Nisswa School: More secure, more spacious

Nisswa Elementary School’s $12 million improvement and expansion project that got underway in late May 2019 is now complete. The renovations and additions increased space and improved security at the school. While the existing building remains, it all looks brand new and modern.

Nisswa Elementary School Principal Molly Raske (far right) greets students and parents Tuesday morning, Sept. 8, the first day of school, outside the school's new main entrance that showcases the school's name and the Brainerd School District "B" in Warrior blue. Nancy Vogt / Echo Journal

A different school year got underway Tuesday, Sept. 8, in more ways than one at Nisswa Elementary School.

As administrators, teachers, staff, parents and especially students enter the new school year maneuvering COVID-19 mandates with the end goal to keep everyone safe and healthy, they also enter what seems like a brand new school building.

The elementary school’s $12 million improvement and expansion project that got underway in late May 2019 is now complete. The renovations and additions increased space and improved security at the school. While the existing building remains, it all looks brand new and modern.

Former kindergarten teacher Joe Koman now teaches fourth grade on the upper level at Nisswa Elementary School. Here, he talks to Julie Cummings and her third-grader, Emmett Cummings, during the school open house. Nancy Vogt / Echo Journal


The renovation project was part of a Brainerd School District facilities improvement project that totaled $205 million - including the $145.71 million bond referendum school district voters approved in April 2018 to improve schools throughout the district.

Nisswa School now boasts a new main entrance location toward the middle of the school with the Brainerd School District “B” standing out on a Warrior blue pillar and “Nisswa Elementary” in big Warrior blue letters. The entrance leads to a roomy and secure office area.

Once inside the school, lockers no longer line the hallways. Instead, they are in locker bays in the first- through fourth-grade areas.

Early childhood and kindergarten classrooms occupy the south part of the school with their own emergency exit outside if needed.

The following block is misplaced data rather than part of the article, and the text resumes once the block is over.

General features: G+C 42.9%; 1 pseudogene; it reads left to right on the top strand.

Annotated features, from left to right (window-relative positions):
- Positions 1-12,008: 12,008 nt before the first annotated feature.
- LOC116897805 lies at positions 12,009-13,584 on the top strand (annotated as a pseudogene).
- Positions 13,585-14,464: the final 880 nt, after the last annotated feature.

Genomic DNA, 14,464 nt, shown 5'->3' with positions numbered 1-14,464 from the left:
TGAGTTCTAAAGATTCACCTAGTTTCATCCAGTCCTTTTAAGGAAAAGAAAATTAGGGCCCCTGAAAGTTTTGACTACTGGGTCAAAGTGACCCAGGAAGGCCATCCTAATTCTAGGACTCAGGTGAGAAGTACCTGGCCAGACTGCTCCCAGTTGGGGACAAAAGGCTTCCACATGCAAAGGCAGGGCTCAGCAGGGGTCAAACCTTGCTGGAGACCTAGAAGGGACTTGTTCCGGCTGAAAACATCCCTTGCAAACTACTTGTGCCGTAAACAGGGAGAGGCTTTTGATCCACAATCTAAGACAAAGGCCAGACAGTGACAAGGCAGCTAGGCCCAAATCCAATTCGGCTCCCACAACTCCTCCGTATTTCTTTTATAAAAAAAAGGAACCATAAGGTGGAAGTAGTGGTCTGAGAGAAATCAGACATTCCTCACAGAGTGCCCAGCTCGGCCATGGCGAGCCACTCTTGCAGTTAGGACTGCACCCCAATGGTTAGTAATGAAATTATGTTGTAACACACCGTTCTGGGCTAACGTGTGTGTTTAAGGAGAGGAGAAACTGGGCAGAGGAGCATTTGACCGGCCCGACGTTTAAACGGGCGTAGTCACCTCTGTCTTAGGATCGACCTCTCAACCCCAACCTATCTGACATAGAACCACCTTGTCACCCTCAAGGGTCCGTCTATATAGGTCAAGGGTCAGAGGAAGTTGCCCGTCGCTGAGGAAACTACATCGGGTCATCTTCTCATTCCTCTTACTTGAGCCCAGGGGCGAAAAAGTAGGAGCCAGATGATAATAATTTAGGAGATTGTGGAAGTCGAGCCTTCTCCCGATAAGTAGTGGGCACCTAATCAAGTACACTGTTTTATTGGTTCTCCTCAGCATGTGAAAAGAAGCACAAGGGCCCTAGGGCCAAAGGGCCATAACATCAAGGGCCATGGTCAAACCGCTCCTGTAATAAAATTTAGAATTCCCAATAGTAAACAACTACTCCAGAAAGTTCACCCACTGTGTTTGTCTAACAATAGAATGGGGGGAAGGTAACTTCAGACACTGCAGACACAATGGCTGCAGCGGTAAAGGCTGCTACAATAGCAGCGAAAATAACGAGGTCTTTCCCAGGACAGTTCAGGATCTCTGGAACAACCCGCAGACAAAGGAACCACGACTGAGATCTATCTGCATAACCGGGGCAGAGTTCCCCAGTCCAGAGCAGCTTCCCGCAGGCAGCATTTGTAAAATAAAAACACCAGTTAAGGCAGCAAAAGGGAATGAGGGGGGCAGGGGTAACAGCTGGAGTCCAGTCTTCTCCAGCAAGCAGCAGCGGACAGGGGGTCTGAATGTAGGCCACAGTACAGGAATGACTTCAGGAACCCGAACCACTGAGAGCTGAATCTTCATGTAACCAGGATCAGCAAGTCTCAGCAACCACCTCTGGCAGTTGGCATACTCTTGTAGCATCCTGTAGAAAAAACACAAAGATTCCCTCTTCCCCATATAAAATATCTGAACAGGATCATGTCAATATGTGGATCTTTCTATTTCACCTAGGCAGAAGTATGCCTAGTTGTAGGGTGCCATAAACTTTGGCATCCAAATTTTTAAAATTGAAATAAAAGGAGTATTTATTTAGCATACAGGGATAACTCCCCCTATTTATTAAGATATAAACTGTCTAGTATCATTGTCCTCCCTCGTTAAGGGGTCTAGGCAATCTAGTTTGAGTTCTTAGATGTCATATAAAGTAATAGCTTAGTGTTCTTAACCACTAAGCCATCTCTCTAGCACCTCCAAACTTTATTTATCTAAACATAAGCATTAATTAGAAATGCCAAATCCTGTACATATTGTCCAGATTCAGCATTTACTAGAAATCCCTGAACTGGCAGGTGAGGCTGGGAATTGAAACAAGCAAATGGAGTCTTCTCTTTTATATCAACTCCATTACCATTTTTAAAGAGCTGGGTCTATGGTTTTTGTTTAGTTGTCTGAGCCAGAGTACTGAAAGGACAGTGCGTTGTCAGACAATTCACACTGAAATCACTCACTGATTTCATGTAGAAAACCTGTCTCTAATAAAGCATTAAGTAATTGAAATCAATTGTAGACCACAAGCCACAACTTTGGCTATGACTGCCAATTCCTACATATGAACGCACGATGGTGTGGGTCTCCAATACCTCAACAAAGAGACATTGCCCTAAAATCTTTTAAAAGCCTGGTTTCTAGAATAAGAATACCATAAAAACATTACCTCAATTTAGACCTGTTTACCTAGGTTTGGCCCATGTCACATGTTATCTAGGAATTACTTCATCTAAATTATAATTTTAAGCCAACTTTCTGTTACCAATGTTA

First and second grades are in a lower level area in the middle of the school, with third and fourth grades above them in a newly built second story. These classrooms are all located off a commons area on both levels, and students no longer have to walk through another classroom to get to their room.

The school has a full-size gym now, as well as a second gym, two alternative classrooms, an enlarged cafeteria and remodeled kitchen.

The end result is larger spaces to accommodate students and, most important, security and the ability to lock down certain parts of the school building as other parts are in use.

Specifically, the school now has:


  • A second gym next to the existing gym to offer a full-size basketball court and drop-down partition. This will allow two gym classes to take place at the same time, as well as community use of the gyms for basketball, volleyball and pickleball leagues, etc. The stage remained and a lift was added to make it handicap-accessible.

  • Two levels of classrooms off the gym on the School Street side of the building, with first- and second-grade classrooms on the lower level and third- and fourth-grade classrooms on the upper level. This includes an elevator.

By building a second level in this spot, the school was able to keep its playground and baseball field areas, which are both used by the community. Also, the school building isn’t so spread out.

  • The new main entrance that is more obvious than the previous entrance. This entrance will be locked when the school day starts so all visitors will have to enter through the office.

Nisswa School offers three classrooms per grade, two early childhood classrooms and one Kinder Club room, with two flexible classrooms to use if there is an influx of students.
Security measures will allow different parts of the school to be locked when other parts are in use by the community.

That area near the Nisswa Children’s Community Library will be an after-hours entrance into the school so the public can use the library and gyms, with the rest of school locked and inaccessible.

Nancy Vogt may be reached at 218-855-5877 or Follow her on Facebook and on Twitter at

Nancy Vogt is editor of the Pineandlakes Echo Journal, a weekly newspaper that covers eight communities in the Pequot Lakes-Pine River areas - from Nisswa to Hackensack and Pequot Lakes to Crosslake.

She started as editor of the Lake Country Echo in July 2006, and continued in that role when the Lake Country Echo and the Pine River Journal combined in September 2013 to become the Pineandlakes Echo Journal. She worked for the Brainerd Dispatch from 1992-2006 in various roles.

She covers Nisswa, Pequot Lakes, Lake Shore and Crosslake city councils, as well as writes feature stories, news stories and personal columns (Vogt's Notes). She also takes photos at community events.

Contact her at or 218-855-5877 with story ideas or questions. Be sure to leave a voicemail message!
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